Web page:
The Romans

According to ancient myths, the city of Rome was founded by Romulus in 753 BC. Over hundreds of years Rome grew stronger and more powerful, slowly defeating all the other cities in Italy and around the Mediterranean. By the time the Roman general Julius Caesar came to Britain in 55 BC, the Roman Empire stretched all the way from Spain in the west to Asia Minor (modern Turkey) in the east. The Romans did not stay in Britain at this time and it was not until the emperor Claudius invaded Britain in 43 AD that it became part of the Roman Empire.

Roman finds

Roman objects

The things that both the Romans (the people that actually came to Britain from Italy) and the British people that lived here (who were called Romano-British) lost, dropped or threw away are different from those that prehistoric people left behind.

At the very end of the prehistoric period, we saw that people in Britain had coins, brooches and jewellery, but that tools and weapons were the things most often found. In the Roman period this changes and we start to see more coins, jewellery, household objects and things used in farming or for helping to look after animals.

The most common types of finds recorded by the PAS that date to the Roman period are coins, pottery, brooches, spindle whorls (used to spin sheep fleeces in to wool by hand) and fittings from horse tack (the metal fittings from harnesses, reins and saddles).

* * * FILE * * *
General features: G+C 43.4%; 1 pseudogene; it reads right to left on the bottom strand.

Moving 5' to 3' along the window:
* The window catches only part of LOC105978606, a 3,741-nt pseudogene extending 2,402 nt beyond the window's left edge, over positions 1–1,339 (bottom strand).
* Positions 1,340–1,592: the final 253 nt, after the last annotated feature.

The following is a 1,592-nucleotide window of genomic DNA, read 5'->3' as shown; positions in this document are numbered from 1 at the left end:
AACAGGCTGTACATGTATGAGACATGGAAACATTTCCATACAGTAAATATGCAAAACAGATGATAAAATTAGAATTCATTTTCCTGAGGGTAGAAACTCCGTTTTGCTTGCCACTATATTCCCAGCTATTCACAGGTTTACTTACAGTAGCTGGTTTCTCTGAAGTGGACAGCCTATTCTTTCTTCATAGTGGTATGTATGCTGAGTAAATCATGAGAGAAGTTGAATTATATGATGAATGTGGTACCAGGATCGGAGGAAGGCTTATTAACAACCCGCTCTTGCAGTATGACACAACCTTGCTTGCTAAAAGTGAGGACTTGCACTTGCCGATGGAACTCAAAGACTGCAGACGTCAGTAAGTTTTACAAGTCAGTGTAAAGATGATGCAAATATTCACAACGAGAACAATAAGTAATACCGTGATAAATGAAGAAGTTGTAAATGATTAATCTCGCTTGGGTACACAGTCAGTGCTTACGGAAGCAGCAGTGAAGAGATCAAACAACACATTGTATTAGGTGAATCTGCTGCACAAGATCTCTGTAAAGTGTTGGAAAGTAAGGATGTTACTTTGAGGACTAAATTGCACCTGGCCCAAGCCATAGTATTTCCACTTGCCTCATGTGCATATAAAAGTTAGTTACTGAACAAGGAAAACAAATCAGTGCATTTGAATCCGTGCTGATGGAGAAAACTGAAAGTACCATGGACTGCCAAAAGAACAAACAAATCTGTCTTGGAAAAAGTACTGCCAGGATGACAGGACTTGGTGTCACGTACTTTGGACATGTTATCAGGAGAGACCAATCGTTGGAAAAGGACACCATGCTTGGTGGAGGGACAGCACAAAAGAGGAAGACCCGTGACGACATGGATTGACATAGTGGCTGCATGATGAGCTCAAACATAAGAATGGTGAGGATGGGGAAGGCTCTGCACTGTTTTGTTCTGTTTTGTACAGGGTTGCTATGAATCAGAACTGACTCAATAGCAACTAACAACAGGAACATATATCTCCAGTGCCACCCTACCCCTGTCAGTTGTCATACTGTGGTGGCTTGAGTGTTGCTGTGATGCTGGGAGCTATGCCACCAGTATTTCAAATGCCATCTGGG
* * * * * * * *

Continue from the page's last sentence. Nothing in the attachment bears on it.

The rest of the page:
Roman coins

When the Romans arrived in Britain they brought their own coins with them. These coins very quickly replaced those used by the people of Iron Age Britain. The same coins that the Romans used in Britain could also be used in France, Germany, Spain, Italy and many other places as well. In this way it was very much like the Euro is today.

The Romans had been using coins for more than 300 years and, like us today, made coins of different values (or denominations). The most valuable coins were made from gold; others were made from silver; and the least valuable ones were made from brass or copper.

Roman coins

© The British Museum 2012 | Credits